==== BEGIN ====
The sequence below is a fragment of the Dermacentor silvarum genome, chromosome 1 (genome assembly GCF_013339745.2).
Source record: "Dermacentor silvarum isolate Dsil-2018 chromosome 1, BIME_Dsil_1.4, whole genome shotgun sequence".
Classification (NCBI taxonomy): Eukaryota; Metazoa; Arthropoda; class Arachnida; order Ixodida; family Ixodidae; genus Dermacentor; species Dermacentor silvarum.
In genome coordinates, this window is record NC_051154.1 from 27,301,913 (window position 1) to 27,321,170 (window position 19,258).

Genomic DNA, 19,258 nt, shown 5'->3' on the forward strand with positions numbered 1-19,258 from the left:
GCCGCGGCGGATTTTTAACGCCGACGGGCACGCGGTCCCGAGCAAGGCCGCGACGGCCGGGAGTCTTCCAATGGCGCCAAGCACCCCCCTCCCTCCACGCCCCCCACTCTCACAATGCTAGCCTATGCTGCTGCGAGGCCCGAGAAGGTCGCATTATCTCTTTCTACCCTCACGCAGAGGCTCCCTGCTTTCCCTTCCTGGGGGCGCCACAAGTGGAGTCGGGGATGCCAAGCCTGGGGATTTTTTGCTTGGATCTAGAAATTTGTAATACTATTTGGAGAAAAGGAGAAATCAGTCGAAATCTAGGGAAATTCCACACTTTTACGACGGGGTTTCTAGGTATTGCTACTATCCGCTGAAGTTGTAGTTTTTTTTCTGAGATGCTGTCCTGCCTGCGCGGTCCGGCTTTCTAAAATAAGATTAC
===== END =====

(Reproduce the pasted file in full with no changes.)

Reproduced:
The sequence below is a fragment of the Dermacentor silvarum genome, chromosome 1 (genome assembly GCF_013339745.2).
Source record: "Dermacentor silvarum isolate Dsil-2018 chromosome 1, BIME_Dsil_1.4, whole genome shotgun sequence".
Classification (NCBI taxonomy): Eukaryota; Metazoa; Arthropoda; class Arachnida; order Ixodida; family Ixodidae; genus Dermacentor; species Dermacentor silvarum.
In genome coordinates, this window is record NC_051154.1 from 27,301,913 (window position 1) to 27,321,170 (window position 19,258).

Genomic DNA, 19,258 nt, shown 5'->3' on the forward strand with positions numbered 1-19,258 from the left:
GCCGCGGCGGATTTTTAACGCCGACGGGCACGCGGTCCCGAGCAAGGCCGCGACGGCCGGGAGTCTTCCAATGGCGCCAAGCACCCCCCTCCCTCCACGCCCCCCACTCTCACAATGCTAGCCTATGCTGCTGCGAGGCCCGAGAAGGTCGCATTATCTCTTTCTACCCTCACGCAGAGGCTCCCTGCTTTCCCTTCCTGGGGGCGCCACAAGTGGAGTCGGGGATGCCAAGCCTGGGGATTTTTTGCTTGGATCTAGAAATTTGTAATACTATTTGGAGAAAAGGAGAAATCAGTCGAAATCTAGGGAAATTCCACACTTTTACGACGGGGTTTCTAGGTATTGCTACTATCCGCTGAAGTTGTAGTTTTTTTTCTGAGATGCTGTCCTGCCTGCGCGGTCCGGCTTTCTAAAATAAGATTAC